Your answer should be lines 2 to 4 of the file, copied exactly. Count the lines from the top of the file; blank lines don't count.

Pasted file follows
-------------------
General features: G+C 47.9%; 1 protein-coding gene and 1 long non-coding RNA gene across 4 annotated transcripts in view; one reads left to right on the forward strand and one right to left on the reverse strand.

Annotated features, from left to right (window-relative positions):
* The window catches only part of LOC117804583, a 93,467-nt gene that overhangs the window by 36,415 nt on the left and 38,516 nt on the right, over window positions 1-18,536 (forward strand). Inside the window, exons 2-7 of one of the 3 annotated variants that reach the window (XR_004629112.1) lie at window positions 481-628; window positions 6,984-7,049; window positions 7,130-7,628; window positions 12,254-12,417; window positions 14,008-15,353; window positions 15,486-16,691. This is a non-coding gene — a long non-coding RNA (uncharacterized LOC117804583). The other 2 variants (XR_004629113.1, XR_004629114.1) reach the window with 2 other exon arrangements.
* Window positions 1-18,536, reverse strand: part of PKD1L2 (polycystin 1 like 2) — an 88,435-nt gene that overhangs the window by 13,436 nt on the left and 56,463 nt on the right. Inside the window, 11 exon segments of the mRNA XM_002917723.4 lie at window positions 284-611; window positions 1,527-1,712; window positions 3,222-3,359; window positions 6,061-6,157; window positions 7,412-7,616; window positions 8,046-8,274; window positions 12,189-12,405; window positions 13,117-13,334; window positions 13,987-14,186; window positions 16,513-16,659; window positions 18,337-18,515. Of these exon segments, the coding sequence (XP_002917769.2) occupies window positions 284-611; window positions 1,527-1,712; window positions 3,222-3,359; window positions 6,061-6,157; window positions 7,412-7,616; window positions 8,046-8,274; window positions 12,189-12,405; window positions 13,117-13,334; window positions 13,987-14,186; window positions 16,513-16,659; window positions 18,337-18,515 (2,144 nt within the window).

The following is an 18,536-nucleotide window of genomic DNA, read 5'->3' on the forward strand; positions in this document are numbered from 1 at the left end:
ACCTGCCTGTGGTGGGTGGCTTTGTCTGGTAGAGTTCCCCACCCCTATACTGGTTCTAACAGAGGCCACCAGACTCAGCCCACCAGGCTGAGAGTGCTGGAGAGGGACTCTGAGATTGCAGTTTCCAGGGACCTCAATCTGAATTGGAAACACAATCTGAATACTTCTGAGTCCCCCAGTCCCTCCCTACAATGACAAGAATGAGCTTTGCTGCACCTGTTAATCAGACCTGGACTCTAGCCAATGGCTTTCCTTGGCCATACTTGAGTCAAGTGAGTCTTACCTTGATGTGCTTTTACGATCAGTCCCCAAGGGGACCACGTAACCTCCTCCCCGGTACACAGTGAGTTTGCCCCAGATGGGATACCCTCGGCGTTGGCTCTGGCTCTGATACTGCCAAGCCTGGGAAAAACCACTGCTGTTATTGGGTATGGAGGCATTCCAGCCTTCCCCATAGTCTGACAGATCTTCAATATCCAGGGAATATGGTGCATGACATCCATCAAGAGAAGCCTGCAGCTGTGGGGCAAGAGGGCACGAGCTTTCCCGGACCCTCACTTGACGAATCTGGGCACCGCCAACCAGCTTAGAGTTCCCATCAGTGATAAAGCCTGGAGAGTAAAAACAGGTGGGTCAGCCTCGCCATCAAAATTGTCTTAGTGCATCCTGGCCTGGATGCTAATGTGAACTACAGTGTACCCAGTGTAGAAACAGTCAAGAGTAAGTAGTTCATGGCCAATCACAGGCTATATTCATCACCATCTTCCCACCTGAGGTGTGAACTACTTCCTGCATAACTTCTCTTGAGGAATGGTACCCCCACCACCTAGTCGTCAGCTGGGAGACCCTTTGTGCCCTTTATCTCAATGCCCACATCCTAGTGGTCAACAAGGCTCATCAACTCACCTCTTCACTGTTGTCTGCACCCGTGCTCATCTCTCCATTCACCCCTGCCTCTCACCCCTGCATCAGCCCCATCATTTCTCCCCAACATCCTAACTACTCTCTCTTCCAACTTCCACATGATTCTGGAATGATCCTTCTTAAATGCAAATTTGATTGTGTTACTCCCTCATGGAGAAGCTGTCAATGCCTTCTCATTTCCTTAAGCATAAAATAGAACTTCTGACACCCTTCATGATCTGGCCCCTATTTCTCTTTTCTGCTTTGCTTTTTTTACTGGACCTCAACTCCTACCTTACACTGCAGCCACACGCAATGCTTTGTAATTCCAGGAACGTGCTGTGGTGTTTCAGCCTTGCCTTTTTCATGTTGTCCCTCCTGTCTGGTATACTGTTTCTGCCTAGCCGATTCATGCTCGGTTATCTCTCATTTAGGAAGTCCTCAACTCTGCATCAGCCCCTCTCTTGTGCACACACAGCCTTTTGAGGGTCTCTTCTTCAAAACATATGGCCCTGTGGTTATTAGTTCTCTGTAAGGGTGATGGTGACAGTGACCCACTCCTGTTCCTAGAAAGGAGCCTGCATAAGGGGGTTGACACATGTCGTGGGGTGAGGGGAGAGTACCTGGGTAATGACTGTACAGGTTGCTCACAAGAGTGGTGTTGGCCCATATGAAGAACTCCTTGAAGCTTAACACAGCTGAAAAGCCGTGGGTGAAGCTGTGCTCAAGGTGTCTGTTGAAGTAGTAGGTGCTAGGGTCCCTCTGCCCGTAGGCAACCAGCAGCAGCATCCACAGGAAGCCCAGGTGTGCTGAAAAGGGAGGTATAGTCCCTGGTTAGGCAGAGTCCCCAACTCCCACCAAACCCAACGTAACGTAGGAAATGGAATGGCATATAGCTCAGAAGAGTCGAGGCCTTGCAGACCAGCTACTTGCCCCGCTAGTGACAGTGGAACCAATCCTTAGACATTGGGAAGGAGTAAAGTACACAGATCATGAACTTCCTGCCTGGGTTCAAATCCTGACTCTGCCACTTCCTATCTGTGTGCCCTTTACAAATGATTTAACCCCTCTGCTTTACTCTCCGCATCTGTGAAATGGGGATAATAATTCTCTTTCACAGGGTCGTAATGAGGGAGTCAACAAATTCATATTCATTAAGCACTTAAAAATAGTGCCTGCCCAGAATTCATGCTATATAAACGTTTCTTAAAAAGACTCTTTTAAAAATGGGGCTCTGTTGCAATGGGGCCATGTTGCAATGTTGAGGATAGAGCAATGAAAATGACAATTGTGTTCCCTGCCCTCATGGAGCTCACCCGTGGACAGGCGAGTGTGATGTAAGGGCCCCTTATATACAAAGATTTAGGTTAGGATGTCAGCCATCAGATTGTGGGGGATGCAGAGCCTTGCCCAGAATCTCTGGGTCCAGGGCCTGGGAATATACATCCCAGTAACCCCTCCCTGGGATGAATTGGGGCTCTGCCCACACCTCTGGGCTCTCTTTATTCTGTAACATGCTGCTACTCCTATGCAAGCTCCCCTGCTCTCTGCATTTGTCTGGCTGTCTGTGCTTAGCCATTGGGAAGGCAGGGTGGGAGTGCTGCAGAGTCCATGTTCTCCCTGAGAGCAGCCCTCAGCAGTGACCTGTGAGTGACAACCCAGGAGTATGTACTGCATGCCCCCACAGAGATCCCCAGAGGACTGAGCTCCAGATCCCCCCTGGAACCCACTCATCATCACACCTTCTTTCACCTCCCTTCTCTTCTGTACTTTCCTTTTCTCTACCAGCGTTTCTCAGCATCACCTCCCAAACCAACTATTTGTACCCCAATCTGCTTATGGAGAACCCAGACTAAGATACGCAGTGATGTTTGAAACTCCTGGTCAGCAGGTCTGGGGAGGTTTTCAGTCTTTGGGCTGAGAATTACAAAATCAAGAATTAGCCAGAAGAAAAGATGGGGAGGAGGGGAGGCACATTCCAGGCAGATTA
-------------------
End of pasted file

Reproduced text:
Annotated features, from left to right (window-relative positions):
* The window catches only part of LOC117804583, a 93,467-nt gene that overhangs the window by 36,415 nt on the left and 38,516 nt on the right, over window positions 1-18,536 (forward strand). Inside the window, exons 2-7 of one of the 3 annotated variants that reach the window (XR_004629112.1) lie at window positions 481-628; window positions 6,984-7,049; window positions 7,130-7,628; window positions 12,254-12,417; window positions 14,008-15,353; window positions 15,486-16,691. This is a non-coding gene — a long non-coding RNA (uncharacterized LOC117804583). The other 2 variants (XR_004629113.1, XR_004629114.1) reach the window with 2 other exon arrangements.
* Window positions 1-18,536, reverse strand: part of PKD1L2 (polycystin 1 like 2) — an 88,435-nt gene that overhangs the window by 13,436 nt on the left and 56,463 nt on the right. Inside the window, 11 exon segments of the mRNA XM_002917723.4 lie at window positions 284-611; window positions 1,527-1,712; window positions 3,222-3,359; window positions 6,061-6,157; window positions 7,412-7,616; window positions 8,046-8,274; window positions 12,189-12,405; window positions 13,117-13,334; window positions 13,987-14,186; window positions 16,513-16,659; window positions 18,337-18,515. Of these exon segments, the coding sequence (XP_002917769.2) occupies window positions 284-611; window positions 1,527-1,712; window positions 3,222-3,359; window positions 6,061-6,157; window positions 7,412-7,616; window positions 8,046-8,274; window positions 12,189-12,405; window positions 13,117-13,334; window positions 13,987-14,186; window positions 16,513-16,659; window positions 18,337-18,515 (2,144 nt within the window).